Norder Blog

Advancements in seed treatment technology and seed genetics have allowed producers to reduce soybean planting populations over time, while still maximizing yields.  Norder Supply agronomists assist with soybean variety placement and recommend seed treatments, customized for each grower to achieve maximum net return per acre.

Seed treatments protect germinating seeds from fungus and insects, and genetics have added more yield potential for each seed.  Cutting back on soybean populations appears to be a logical way to reduce input costs.  Comments and recommendations contained within this article are for 30-inch row widths or wider.  With narrow row planting or drilled soybeans, planting populations will need to be increased.

Emerged soybean populations between 120k and 180k usually have no significant differences on final yields.  Populations as low as 90k can still produce near optimum yields.  When we reduce soybean planting populations, we want to maintain a final population with in this acceptable range.  If 120,000 plants is the bottom end of the optimum population to achieve max yield, then we do not want to drop only 120,000 seeds at planting.  With 90% germination tested soybean seed, planting populations should be a minimum of 135k to 140k.  Plant higher populations when germination tests fall below 90%.  When planting in ideal soil conditions, soybeans can start to emerge in 3 to 4 days and stand loss is probably limited.  Research has suggested increased yields from earlier planting which makes planting in late April more popular.  With the colder soil, the chance of reduced germination increases. It is a recommendation that producers increase populations 5-10% when planting in April.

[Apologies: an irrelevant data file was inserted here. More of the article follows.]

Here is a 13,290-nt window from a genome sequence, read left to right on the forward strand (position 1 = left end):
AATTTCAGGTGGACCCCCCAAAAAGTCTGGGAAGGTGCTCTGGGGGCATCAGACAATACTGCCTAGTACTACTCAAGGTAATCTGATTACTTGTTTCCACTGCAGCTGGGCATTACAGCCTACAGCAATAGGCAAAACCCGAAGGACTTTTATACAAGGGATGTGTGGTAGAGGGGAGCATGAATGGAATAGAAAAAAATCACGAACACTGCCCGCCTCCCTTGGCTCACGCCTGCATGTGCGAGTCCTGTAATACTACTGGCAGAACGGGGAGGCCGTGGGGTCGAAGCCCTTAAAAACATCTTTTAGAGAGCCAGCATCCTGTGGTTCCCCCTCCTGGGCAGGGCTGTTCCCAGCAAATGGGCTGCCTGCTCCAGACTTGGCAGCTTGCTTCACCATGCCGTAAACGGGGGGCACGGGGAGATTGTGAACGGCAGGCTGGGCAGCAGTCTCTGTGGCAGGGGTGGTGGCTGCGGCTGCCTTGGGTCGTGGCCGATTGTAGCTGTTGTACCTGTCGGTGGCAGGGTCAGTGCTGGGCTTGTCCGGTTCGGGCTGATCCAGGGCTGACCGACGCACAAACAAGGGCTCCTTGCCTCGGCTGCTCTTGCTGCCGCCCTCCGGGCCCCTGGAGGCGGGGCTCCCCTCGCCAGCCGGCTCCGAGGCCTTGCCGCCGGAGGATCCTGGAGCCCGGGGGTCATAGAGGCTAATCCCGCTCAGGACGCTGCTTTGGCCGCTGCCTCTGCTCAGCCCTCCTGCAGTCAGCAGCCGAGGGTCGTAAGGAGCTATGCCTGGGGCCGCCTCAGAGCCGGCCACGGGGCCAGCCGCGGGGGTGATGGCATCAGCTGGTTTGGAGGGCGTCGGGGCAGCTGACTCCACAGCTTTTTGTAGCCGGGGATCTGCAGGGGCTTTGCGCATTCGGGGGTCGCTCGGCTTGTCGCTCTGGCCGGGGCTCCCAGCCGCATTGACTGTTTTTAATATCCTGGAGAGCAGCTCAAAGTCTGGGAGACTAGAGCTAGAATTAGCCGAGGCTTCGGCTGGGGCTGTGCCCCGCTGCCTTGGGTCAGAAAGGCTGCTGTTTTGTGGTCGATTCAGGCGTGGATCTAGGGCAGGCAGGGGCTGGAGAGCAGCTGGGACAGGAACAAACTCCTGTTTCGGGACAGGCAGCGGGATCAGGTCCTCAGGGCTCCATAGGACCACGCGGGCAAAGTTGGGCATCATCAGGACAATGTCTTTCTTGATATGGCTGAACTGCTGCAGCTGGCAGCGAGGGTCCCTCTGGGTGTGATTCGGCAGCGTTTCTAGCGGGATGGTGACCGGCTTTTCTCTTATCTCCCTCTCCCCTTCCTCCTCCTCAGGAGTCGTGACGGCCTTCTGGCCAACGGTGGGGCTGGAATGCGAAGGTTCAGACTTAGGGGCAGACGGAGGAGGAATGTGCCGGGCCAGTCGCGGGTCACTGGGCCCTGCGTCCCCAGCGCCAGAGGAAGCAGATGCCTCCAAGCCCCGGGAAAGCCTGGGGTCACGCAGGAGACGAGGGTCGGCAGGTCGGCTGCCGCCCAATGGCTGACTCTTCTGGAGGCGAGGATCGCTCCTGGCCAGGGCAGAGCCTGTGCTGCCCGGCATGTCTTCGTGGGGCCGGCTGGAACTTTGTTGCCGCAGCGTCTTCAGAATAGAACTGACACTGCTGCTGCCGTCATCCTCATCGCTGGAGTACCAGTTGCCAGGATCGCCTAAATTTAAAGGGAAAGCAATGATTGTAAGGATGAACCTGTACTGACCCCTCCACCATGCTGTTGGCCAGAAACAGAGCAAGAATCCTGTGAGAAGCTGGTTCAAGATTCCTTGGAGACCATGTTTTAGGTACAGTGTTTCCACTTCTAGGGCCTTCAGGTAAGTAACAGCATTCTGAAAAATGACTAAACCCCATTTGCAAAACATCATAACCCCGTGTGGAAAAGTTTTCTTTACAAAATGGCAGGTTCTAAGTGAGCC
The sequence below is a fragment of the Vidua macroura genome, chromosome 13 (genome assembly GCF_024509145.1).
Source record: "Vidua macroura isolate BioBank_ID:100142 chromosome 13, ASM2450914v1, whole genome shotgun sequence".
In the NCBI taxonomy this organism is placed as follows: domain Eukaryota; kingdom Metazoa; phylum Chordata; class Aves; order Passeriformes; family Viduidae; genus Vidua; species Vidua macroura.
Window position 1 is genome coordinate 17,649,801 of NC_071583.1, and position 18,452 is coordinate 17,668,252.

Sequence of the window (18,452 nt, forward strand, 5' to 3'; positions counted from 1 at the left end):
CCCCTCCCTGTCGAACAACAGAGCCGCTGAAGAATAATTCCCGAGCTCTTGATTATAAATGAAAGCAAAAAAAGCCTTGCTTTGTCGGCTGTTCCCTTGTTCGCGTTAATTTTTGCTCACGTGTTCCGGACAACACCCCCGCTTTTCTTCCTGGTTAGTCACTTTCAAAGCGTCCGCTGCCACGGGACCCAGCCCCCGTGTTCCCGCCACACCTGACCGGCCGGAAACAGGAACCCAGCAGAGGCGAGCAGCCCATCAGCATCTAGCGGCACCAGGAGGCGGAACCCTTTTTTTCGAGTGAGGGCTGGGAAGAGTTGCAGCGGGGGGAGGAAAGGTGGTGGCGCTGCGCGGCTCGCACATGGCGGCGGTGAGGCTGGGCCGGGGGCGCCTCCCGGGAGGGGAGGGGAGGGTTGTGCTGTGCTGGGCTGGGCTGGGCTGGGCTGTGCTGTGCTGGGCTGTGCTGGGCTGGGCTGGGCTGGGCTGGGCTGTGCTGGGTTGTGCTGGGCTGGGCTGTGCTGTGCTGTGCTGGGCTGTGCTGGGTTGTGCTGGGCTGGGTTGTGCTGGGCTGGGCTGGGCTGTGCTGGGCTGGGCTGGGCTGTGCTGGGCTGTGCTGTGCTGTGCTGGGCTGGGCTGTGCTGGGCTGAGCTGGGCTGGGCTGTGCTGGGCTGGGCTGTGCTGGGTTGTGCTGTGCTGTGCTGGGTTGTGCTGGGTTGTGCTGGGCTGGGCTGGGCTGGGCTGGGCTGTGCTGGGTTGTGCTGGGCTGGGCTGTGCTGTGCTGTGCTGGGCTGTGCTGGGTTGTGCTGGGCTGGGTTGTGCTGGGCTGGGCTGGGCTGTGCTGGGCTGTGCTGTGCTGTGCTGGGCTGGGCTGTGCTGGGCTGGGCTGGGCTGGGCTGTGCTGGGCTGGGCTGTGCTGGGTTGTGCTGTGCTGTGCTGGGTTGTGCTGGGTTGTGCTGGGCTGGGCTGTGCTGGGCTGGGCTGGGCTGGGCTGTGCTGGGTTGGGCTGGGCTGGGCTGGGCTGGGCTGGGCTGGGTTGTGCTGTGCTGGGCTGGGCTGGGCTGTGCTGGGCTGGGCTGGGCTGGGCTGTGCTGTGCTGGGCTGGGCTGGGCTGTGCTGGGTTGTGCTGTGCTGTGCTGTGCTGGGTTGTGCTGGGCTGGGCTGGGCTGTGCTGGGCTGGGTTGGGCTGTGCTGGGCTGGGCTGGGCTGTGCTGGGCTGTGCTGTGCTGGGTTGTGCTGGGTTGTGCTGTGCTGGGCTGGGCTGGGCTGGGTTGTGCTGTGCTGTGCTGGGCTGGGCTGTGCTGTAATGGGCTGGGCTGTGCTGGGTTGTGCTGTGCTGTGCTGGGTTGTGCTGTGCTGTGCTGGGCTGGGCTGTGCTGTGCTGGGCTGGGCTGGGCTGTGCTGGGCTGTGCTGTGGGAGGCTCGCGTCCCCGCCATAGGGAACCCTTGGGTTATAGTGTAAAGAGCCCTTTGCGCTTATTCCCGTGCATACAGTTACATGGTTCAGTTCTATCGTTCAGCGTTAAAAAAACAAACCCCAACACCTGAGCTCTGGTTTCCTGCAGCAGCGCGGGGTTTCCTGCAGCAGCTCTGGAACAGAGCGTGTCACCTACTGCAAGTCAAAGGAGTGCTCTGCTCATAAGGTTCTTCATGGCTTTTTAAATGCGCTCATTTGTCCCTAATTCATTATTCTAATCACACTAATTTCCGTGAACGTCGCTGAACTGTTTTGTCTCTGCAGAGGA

There are a few benefits to reducing planting populations with soybeans.  With a bush type plant, lower populations will allow for more space for leaves to capture sunlight and provide more pods on the branches.  However, canopy establishment is quicker with more competition between plants at a higher population, which will aid weed control.  A tall soybean with poor standability may also benefit from lower populations, causing soybeans to develop a thicker stem to support the plant.  A thicker stem may also help with early maturing varieties that are subject to lodging from Dectes Stem Borer.  A medium statured, non-bush type plant with good standability could actually benefit from an increase in populations, and reducing populations too much on these types of varieties could limit yield potential and hinder canopy development.

When planting is delayed into late May or June, soybean populations should be increased 10 to 15 percent to compensate for the reduction in growth nodes.  Soybeans will add one growth node every 3-4 days after emergence.  Delayed planting 2-3 weeks after optimum planting date could significantly reduce yields if populations are not adjusted accordingly. It is recommended that seed treatment be used no matter the planting date.

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